Getting Angry, Not Staying Angry

When we arrived at Thanksgiving this year, my son was being a little monster. Since he is non-verbal and has Autism, it would be simple to make a hundred excuses for him. He was too tired. He was too hungry. He was too awake. He was too full. Whatever. None of it matters. He was just being a little dipstick.

Lucas was tied to his entertainment iPad, which sometimes does the opposite of soothing. He was clapping, yelling, and when he saw plates of appetizer crackers, diving through the air like a slow-motion shortstop to grab them.

He knew he could have as many as he wanted, and he knew that I would give them to him. Still, he wanted to capture them himself. It was the thrill of the hunt. I would see him jump up from his chair and, with his back slightly hunched and eyes darting back and forth for defenders, lunge for the saltines. He’d shove them in his mouth before anyone even knew what was happening. Most times, I was able to grasp the back of his sweater, pull him back, and, while tapping my chest, remind him.

No. Lucas. No. You need to ask me. I will give them to you. You can’t just grab them.

He would reply with a loud cry and, within seconds, he was back in competitive food diving mode. Our hosts were more than understanding, as were the rest of the guests. No one complained or got upset. In fact, they even offered to move the plates into another room, but I declined. It was more than difficult to keep him corralled but the type of on-the-job training that he needs to internalize before he becomes big enough to tip a bus.

By the big meal, though, his iPad had died and he got that meltdown out of his system as well. After eating enough crackers to fill a lake of soup, he was back to his old self and grinning through dinner. I couldn’t have been prouder of how he handled himself at that point. From dinner salads on, he was like a completely different kid.

tgivingSo, if you ask me, I’ll tell you. Lucas had a great Thanksgiving. Sure, he was terrible at first, but eventually all was good and we moved on. That’s the part that is important. That’s what should stay in my mind.

If you don’t have a child with special needs, you might think that this is some revolutionary thinking. It’s not. It’s actually the same approach I take with my ten-year-old daughter, who is overly verbal and doesn’t have Autism. It’s parenting all the same.

When Olivia acts up, we deal with it. She might get punished or reprimanded. Her actions have consequences and she’s learned that. I don’t let too many things slide without making sure she knows what’s right.

The thing is, though, when that’s done, it’s done. When I sit my daughter down to explain why she had done something wrong, my goal is to make her understand and ensure that it doesn’t happen again, not to rant and rave. It’s the whole reason for discipline in our home. I want to make sure my children know what to do and then, when they start doing it, that’s it. We’re set. Mission accomplished. Dad’s good.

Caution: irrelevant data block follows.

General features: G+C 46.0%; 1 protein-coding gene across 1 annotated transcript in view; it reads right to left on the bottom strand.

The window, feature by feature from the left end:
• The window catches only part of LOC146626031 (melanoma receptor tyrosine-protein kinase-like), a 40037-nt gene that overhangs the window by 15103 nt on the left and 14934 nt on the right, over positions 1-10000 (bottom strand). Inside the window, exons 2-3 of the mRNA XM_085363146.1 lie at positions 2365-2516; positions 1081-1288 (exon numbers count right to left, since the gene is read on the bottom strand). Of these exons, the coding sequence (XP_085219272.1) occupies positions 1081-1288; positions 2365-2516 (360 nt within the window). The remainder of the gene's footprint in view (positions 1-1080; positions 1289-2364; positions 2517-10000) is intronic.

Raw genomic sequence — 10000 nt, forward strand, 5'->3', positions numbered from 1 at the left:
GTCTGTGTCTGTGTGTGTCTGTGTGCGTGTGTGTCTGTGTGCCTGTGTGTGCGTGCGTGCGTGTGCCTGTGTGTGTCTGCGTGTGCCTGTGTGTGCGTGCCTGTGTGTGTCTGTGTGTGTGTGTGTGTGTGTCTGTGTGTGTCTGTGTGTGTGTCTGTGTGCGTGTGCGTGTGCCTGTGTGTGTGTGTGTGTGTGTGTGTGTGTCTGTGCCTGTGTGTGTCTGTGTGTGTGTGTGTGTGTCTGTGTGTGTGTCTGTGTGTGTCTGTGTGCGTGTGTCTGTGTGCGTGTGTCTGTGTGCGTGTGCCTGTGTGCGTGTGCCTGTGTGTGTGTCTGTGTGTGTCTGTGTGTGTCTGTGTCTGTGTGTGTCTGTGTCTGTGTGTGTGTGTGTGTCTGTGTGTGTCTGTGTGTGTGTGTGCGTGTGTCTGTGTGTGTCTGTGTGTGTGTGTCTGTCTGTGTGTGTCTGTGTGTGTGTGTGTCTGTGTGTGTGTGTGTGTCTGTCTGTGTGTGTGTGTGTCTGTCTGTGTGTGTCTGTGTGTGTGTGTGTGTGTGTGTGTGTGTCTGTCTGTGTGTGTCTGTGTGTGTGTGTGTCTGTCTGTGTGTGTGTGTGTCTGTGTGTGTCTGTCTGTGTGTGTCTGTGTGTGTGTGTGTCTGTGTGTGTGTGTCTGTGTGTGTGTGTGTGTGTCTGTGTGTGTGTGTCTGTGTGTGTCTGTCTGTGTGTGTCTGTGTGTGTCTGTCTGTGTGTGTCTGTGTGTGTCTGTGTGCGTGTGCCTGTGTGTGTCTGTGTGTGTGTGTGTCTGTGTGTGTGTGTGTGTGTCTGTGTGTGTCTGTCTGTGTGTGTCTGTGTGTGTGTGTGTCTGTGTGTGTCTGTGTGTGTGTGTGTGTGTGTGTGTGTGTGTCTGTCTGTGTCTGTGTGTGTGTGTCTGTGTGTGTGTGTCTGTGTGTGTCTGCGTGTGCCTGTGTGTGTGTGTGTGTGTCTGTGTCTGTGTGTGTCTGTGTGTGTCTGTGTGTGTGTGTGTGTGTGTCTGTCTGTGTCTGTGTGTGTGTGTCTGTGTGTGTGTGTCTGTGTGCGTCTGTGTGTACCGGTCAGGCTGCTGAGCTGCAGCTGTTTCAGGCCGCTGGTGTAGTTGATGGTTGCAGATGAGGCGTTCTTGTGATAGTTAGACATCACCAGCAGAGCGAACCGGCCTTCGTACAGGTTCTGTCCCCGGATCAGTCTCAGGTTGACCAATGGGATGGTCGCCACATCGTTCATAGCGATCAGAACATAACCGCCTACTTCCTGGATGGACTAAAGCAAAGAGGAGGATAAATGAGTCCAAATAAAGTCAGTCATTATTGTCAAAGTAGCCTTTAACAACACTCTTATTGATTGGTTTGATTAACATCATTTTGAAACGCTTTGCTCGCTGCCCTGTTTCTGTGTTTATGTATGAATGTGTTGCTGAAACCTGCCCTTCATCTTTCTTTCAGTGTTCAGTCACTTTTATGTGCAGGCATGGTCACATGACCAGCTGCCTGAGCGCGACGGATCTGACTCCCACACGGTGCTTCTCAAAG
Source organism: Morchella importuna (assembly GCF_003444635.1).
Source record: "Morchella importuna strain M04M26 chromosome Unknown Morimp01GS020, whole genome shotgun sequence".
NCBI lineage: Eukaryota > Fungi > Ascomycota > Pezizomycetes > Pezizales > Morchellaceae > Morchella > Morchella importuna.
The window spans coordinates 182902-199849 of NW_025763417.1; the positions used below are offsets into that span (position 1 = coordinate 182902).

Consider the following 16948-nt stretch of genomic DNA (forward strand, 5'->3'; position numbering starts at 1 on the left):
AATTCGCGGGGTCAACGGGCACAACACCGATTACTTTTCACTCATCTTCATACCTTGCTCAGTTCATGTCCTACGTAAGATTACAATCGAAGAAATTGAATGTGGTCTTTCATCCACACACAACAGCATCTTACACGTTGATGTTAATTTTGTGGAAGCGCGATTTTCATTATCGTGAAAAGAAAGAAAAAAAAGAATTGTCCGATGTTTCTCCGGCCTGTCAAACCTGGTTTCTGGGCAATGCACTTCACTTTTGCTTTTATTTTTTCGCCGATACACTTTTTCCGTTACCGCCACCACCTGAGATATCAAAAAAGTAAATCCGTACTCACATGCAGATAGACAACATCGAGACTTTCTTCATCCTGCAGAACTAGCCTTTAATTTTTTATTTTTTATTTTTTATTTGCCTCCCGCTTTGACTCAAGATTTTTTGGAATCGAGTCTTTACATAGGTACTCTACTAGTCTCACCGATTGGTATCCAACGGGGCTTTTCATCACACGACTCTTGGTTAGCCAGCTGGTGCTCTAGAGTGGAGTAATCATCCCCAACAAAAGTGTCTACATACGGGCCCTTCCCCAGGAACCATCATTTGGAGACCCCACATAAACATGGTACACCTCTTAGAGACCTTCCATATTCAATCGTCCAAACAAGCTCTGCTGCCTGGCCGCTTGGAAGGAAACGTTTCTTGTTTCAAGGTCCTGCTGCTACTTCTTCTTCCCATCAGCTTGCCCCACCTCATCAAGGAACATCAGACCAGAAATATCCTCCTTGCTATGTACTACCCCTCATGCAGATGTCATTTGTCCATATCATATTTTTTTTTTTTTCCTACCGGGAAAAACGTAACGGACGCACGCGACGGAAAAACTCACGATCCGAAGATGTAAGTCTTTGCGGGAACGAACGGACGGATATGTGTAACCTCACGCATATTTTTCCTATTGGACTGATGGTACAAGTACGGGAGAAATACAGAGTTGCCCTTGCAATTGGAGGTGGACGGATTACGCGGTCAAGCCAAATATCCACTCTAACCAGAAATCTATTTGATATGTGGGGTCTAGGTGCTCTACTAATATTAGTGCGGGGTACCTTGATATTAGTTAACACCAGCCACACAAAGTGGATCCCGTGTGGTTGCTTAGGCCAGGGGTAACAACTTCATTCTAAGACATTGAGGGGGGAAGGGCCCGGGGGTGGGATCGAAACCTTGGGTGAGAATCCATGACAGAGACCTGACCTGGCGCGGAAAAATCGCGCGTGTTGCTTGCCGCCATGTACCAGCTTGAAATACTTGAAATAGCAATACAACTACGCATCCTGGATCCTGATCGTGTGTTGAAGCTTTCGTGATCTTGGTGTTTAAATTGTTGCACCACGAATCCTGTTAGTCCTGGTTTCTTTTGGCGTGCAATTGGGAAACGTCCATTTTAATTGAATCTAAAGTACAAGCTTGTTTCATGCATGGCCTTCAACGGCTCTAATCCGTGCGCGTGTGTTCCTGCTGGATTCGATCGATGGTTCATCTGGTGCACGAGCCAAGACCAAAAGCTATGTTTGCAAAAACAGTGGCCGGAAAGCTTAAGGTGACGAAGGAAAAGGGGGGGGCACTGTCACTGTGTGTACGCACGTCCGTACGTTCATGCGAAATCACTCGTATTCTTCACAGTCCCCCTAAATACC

I’m not eager to be angry at my kids. I don’t want to make their discipline a public spectacle or a way I can work through whatever anger issues I am battling that day. I’m not the kind of Dad who will shoot their laptop in a Youtube video or hilariously walk her to school while wearing a dress in order to teach her manners or whatever reason those social media pops come up with. To be honest, it always seems like more of an excuse for the dad to wear a dress to school and less about the kid texting at dinner, or whatever the convoluted reason.

No. In my house, discipline is done for learning purposes. It’s not about revenge or humiliation. My kids are good, deep down, because I raised them that way. If I need to toss an iPad out the window or smash a Nintendo with a sledgehammer to get my point across, then I obviously screwed up at some point in their formidable years.

I treat my son the same way. Sure, he can’t verbally confirm that he has received my message. He can, however, show me through his actions. In many cases, I understand that his impulse control is harder for him to keep in line than most children. I take that into account. I also, though, know the difference between when he’s trying and when he’s not. On Thanksgiving, I could tell he was trying. Even after a dramatically difficult early evening, I couldn’t have been prouder by the end.

It would have been easy for me to hold on to that grudge from the opening hour or so of Thanksgiving. I could have looked at him throughout the whole night with a menacing glare and let it ruin my whole day. I didn’t.

I don’t want to live my life angry and, just because I have kids, it doesn’t mean I have to. For me, raising my children is about knowing their strengths and weaknesses, taking that into account, correcting behavior, and letting things go when the point has been understood. I don’t yell at them to impress others or show people that I am a “tough dad.” I don’t want to be a tough dad. I want to be an effective dad. I want to emerge from these years with kids who are genuinely good people, not just good when they know I’m not around to shout at them.

You give up the right to hold grudges when you become a parent. That’s for children. As a father, I want to be selfless in how I raise them. That means letting my anger go even when a part of me is crying out from inside, “No! We’re still angry! Be angry!” It may be true, but it’s not helpful when trying to make the next generation as great as possible. Staying mad about something that happened and was corrected hours ago is like living in the past. Having kids takes away that luxury.

Being a parent means constantly moving forward and making their next moments better than the last. And as long as you live like that, every Thanksgiving can be a great Thanksgiving.

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